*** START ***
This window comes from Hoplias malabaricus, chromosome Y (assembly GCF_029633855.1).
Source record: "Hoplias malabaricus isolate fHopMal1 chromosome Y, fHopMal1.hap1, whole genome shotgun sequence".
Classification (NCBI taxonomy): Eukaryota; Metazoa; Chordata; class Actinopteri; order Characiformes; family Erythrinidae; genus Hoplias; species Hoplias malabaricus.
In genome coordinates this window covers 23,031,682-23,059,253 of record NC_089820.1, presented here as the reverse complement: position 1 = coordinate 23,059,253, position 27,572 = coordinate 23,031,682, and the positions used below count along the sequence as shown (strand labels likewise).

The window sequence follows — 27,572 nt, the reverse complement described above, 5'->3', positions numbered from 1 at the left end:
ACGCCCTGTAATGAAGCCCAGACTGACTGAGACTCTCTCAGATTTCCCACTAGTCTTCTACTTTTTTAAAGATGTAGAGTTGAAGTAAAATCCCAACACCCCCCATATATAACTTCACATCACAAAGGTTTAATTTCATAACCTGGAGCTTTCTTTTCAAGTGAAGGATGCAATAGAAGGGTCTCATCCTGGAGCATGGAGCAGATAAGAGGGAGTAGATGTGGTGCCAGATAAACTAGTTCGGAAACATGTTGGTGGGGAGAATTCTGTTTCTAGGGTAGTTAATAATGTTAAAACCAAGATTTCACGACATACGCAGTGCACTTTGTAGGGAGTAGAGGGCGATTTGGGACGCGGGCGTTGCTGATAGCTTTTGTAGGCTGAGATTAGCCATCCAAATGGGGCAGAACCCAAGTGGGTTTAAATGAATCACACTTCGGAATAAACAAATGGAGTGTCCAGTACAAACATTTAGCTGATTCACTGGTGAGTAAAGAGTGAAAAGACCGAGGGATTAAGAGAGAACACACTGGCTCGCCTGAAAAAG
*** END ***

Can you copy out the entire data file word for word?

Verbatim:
This window comes from Hoplias malabaricus, chromosome Y (assembly GCF_029633855.1).
Source record: "Hoplias malabaricus isolate fHopMal1 chromosome Y, fHopMal1.hap1, whole genome shotgun sequence".
Classification (NCBI taxonomy): Eukaryota; Metazoa; Chordata; class Actinopteri; order Characiformes; family Erythrinidae; genus Hoplias; species Hoplias malabaricus.
In genome coordinates this window covers 23,031,682-23,059,253 of record NC_089820.1, presented here as the reverse complement: position 1 = coordinate 23,059,253, position 27,572 = coordinate 23,031,682, and the positions used below count along the sequence as shown (strand labels likewise).

The window sequence follows — 27,572 nt, the reverse complement described above, 5'->3', positions numbered from 1 at the left end:
ACGCCCTGTAATGAAGCCCAGACTGACTGAGACTCTCTCAGATTTCCCACTAGTCTTCTACTTTTTTAAAGATGTAGAGTTGAAGTAAAATCCCAACACCCCCCATATATAACTTCACATCACAAAGGTTTAATTTCATAACCTGGAGCTTTCTTTTCAAGTGAAGGATGCAATAGAAGGGTCTCATCCTGGAGCATGGAGCAGATAAGAGGGAGTAGATGTGGTGCCAGATAAACTAGTTCGGAAACATGTTGGTGGGGAGAATTCTGTTTCTAGGGTAGTTAATAATGTTAAAACCAAGATTTCACGACATACGCAGTGCACTTTGTAGGGAGTAGAGGGCGATTTGGGACGCGGGCGTTGCTGATAGCTTTTGTAGGCTGAGATTAGCCATCCAAATGGGGCAGAACCCAAGTGGGTTTAAATGAATCACACTTCGGAATAAACAAATGGAGTGTCCAGTACAAACATTTAGCTGATTCACTGGTGAGTAAAGAGTGAAAAGACCGAGGGATTAAGAGAGAACACACTGGCTCGCCTGAAAAAG